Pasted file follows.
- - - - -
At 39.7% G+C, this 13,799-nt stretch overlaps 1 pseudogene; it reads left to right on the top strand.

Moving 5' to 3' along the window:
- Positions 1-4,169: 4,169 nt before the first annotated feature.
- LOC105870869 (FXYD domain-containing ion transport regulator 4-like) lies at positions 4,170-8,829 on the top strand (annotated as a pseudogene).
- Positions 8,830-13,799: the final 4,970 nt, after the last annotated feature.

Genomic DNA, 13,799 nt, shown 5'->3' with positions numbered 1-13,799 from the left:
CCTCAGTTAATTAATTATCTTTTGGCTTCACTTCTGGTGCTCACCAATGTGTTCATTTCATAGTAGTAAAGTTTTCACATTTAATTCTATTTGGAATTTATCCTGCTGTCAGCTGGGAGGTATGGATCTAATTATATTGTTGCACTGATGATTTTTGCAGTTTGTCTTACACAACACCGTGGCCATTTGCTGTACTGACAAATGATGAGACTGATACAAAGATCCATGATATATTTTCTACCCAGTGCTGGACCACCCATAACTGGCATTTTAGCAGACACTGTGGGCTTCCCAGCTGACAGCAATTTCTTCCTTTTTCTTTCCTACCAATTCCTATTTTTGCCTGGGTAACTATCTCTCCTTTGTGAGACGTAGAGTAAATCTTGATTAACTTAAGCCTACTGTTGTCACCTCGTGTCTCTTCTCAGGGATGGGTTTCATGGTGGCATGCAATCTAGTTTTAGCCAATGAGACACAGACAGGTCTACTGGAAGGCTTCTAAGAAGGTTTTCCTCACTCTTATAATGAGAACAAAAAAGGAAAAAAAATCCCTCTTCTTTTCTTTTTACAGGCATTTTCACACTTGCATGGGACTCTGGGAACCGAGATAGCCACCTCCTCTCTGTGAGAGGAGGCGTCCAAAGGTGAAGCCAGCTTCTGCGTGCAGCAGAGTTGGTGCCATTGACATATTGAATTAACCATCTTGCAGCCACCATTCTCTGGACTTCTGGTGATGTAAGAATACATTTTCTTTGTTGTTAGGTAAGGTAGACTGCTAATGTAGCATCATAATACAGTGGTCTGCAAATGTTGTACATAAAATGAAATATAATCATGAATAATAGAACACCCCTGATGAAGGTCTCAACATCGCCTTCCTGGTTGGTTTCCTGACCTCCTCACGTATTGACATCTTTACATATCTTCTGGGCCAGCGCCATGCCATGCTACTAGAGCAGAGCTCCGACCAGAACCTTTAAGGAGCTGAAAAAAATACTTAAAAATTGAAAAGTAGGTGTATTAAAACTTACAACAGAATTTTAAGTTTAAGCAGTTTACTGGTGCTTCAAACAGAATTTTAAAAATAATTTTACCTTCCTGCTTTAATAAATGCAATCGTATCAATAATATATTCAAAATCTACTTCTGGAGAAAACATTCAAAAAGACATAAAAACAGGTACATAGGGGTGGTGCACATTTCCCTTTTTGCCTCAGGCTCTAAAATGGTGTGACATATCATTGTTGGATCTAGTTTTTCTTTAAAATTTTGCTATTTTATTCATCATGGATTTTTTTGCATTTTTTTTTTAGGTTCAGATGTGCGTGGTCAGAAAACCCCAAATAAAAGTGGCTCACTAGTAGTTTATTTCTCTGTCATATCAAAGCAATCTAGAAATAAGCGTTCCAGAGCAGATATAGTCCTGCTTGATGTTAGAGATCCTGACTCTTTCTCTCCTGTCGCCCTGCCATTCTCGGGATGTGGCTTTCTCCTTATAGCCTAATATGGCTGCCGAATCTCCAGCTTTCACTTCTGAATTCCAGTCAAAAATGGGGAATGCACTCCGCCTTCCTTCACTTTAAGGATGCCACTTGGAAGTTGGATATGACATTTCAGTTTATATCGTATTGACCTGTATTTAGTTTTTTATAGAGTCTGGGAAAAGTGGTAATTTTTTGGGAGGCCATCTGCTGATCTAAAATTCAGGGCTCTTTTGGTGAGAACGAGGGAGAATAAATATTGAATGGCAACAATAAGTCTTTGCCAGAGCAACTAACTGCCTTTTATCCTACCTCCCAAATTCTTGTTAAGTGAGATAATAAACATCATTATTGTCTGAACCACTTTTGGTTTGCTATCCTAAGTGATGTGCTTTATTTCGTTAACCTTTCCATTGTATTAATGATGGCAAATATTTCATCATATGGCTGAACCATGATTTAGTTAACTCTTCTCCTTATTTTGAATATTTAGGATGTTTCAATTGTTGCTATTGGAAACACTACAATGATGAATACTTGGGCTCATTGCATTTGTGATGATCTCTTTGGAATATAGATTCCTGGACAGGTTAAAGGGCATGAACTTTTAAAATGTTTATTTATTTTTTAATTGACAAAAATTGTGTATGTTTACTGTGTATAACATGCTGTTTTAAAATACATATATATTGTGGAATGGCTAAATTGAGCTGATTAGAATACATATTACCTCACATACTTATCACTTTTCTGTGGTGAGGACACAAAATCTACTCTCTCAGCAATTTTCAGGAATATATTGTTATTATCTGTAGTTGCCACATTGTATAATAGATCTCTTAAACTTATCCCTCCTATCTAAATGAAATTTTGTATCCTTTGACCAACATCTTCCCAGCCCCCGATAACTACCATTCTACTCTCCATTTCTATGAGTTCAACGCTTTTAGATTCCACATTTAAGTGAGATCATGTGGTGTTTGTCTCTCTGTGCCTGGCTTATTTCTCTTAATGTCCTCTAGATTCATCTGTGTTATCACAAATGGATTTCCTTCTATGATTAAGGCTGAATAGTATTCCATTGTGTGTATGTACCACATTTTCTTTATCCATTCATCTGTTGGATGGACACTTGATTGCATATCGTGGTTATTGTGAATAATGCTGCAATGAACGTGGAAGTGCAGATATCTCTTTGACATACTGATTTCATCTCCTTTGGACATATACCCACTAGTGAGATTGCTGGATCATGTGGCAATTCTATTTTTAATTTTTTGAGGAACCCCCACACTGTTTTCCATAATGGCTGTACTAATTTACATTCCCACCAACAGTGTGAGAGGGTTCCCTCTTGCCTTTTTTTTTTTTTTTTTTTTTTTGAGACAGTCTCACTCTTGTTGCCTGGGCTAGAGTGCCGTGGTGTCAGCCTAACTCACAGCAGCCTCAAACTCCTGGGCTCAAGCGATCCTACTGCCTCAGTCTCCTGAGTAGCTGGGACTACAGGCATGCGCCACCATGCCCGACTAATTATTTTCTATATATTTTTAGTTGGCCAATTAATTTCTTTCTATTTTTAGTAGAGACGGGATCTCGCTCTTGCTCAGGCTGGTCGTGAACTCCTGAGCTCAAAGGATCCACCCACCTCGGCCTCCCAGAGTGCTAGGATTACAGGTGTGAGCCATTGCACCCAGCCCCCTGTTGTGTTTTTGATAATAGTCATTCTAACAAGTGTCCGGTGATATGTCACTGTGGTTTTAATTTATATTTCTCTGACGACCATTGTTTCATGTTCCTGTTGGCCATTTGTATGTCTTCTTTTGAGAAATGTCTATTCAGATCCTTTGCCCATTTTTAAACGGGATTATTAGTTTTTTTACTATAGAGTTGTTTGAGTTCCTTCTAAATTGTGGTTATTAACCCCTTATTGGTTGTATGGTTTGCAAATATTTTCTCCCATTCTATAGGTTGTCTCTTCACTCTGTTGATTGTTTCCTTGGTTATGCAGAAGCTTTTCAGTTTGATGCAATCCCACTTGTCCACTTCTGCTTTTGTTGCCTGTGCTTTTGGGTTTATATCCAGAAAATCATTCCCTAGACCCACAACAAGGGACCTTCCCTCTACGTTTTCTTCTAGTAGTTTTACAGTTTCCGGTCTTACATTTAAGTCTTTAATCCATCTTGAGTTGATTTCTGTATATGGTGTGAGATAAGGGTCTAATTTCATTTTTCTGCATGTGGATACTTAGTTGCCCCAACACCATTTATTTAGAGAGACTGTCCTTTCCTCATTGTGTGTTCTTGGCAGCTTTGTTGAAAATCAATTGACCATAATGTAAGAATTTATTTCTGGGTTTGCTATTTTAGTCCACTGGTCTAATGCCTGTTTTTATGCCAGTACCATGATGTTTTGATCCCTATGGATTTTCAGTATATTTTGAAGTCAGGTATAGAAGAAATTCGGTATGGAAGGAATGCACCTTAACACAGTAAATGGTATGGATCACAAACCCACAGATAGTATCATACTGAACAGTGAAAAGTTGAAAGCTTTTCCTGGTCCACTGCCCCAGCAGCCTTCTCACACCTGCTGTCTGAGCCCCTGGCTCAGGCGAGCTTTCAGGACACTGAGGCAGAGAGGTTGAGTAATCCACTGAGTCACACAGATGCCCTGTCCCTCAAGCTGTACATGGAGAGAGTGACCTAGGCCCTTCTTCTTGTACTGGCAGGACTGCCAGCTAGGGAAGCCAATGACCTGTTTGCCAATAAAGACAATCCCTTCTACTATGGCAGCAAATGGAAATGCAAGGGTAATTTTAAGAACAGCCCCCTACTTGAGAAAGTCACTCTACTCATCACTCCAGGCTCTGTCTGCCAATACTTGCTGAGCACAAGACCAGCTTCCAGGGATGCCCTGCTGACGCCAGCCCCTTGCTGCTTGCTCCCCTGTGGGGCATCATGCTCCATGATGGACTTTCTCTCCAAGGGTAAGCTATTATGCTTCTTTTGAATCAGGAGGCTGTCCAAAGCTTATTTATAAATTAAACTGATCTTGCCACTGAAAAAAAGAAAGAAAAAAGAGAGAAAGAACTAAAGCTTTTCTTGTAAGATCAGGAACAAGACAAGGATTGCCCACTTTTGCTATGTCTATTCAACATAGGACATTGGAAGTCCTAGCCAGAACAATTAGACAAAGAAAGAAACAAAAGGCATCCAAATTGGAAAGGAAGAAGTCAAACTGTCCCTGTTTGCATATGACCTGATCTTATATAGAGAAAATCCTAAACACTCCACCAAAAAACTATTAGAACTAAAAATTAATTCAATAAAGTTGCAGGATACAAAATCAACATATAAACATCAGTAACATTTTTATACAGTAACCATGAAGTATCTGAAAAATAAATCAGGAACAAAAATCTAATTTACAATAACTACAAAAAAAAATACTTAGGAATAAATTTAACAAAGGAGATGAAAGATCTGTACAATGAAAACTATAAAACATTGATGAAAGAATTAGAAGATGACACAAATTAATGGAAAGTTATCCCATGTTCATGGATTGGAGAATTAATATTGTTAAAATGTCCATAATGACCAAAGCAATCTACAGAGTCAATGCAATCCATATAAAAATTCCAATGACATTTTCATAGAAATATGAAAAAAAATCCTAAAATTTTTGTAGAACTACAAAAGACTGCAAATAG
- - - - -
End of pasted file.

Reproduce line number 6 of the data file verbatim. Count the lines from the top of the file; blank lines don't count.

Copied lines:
Genomic DNA, 13,799 nt, shown 5'->3' with positions numbered 1-13,799 from the left: